When Tania Rodriguez got dressed for work Thursday morning, she chose a purple blouse to wear with her jeans. She didn’t think much of it.
It wasn’t until after the 43-year-old learned that Prince, one of her favorite musicians, had died in his home in Chanhassen, Minnesota, that she realized the significance of her wardrobe choice; she had grown up watching and listening to his widely acclaimed album and rock musical Purple Rain.
“Prince and Michael Jackson were the soundtracks to my life,” she told BuzzFeed News Thursday night. “‘Purple Rain’ came out when I was 12, and people freaked out because it was so sexual.”
She recalled this memory in between dancing and belting out the lyrics to “Little Red Corvette” in the middle of the street, just outside director Spike Lee’s 40 Acres and a Mule studios in Brooklyn.
Lee had collaborated with Prince in 1992 when he directed the video for "Money Don’t Matter 2 Night," which was meant as a scathing critique of the American economic landscape, and featured footage of Donald Trump as a symbol of inequality.
Lee’s venue was one of several across the city that attracted crowds looking to remember the life of one of the most influential artists of all time.
The tribute had all the makings of a standard summer block party: balmy weather, and people across generations dressed and coiffed to the nines spilling over brownstone steps onto the street. Most people wore purple, as Lee requested, and their spirits were high despite the tragedy that brought them out in the first place.
The playlist was decidedly upbeat; hits like “I Wanna Be Your Lover,” “Little Red Corvette,” and “Raspberry Beret” were in heavy rotation, acting almost as catalysts should the realization of mourning cause the otherwise good cheer to falter. When the DJ played “Jungle Love,” a song for which Prince played the guitar, the crowd two-stepped and flailed their arms to the beat.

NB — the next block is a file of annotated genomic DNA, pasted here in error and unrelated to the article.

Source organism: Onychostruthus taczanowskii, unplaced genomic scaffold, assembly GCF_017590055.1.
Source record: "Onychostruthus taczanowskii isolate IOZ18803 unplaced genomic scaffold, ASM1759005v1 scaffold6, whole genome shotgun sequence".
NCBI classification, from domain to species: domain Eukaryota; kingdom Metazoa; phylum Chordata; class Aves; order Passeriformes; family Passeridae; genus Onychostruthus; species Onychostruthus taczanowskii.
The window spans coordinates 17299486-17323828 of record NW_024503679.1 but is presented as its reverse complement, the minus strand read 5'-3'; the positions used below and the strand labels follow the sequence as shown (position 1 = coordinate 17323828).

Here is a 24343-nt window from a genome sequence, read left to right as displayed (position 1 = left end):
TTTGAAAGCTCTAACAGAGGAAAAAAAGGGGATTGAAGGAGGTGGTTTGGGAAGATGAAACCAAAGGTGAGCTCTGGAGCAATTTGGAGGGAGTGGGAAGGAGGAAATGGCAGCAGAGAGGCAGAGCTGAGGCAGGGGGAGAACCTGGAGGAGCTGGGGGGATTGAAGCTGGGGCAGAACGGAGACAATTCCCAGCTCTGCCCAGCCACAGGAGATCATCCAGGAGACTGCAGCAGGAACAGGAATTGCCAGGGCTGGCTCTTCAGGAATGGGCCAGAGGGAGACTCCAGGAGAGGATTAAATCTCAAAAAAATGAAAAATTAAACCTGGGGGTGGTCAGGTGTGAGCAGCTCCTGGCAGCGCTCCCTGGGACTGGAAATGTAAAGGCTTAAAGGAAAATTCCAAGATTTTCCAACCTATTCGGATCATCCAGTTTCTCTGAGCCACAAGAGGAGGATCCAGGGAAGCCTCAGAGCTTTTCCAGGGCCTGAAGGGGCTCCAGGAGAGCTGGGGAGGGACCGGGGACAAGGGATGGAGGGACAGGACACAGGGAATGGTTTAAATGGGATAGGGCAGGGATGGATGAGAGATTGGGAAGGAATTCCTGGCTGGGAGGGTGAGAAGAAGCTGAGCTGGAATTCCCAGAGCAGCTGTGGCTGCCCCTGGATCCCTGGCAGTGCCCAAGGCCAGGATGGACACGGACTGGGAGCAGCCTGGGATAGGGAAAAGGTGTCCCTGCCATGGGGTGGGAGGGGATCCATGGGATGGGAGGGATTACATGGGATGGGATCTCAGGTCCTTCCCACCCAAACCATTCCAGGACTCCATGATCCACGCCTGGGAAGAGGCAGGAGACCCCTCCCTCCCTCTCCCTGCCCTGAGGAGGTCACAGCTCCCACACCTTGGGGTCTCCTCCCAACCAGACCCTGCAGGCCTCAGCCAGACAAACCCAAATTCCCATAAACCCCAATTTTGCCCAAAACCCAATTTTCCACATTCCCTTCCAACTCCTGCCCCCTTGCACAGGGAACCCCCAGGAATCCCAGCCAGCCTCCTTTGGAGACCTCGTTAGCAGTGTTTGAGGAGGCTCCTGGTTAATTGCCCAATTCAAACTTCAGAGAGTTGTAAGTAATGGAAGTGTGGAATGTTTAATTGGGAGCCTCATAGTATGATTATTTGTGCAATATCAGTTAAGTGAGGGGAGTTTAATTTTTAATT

“I came tonight because the best way to celebrate Prince is to enjoy his music and not mourn him,” Jazzi Douglas told BuzzFeed News. “He was such a proprietor of self-expression. Why not? He wouldn't want us to cry. He would want us to dance.”
Douglas remembered listening to Prince songs with her roommates in her Los Angeles apartment complex, usually until dawn.
“One night someone called the police because we were too loud, but when they realized we were listening to Prince, they let us be,” she added.
Spin Marrero said that while many people maintained their skepticism over Prince’s death when the news first broke, she believed it immediately.
“It’s really in tune with what’s happening right now celestially,” she said, noting that five planets are in retrograde this month.
Some tribute-goers talked about how deeply the news of Prince’s death affected their day.
Allison Davis is the associate director of Brooklyn’s Museum of Contemporary African Diasporan Art. When her colleagues rushed into her office Thursday afternoon to tell her the news, she said all productivity came to a halt for the next four hours.
“Everyone just stopped,” she said. “One person refused to believe it was true, even after his publicist confirmed it.”
Her fondest Prince memory involved a concert in Oakland, California, in 2004. She wore lots of pearls, lots of purple. The parking lot was jam-packed on the way out, so she and her friend opened the sunroof of their car and started blasting the song “Darling Nikki.”
Jade Sealy, in town for a business trip, told BuzzFeed News that she had been crying on and off all day and struggled to hold her emotions together during business meetings.
But for the most part, the tribute was more “1999” than “Adore” as far as energy levels were concerned. Groups of friends synchronized body rolls to the DJ’s set, and couples rocked back and forth in embrace to the slower-tempo tracks.
Then the DJ played “Purple Rain."
The block lit up with the near-blinding brightness of smartphone flashlights as fans swung their makeshift lighters to the beat to pay their respects to a song many have called the greatest of our time.
Anastasia Konecky told BuzzFeed News that it felt cathartic to dance to Prince’s hits. When she was in second grade, her school bus driver often played Purple Rain when he made his routes.
The crowd, led by Lee, sang the lyrics to “Purple Rain” at the top of their lungs. By the time the song ended, people were seen wiping tears from their faces as they dispersed.
Kham Xiong, 24, got his nails done especially for the event.
“Everybody feels love," he said, "and that’s what it’s all about."
Tamerra Griffin is a reporter for BuzzFeed News and is based Nairobi, Kenya.
Contact Tamerra Griffin at firstname.lastname@example.org.
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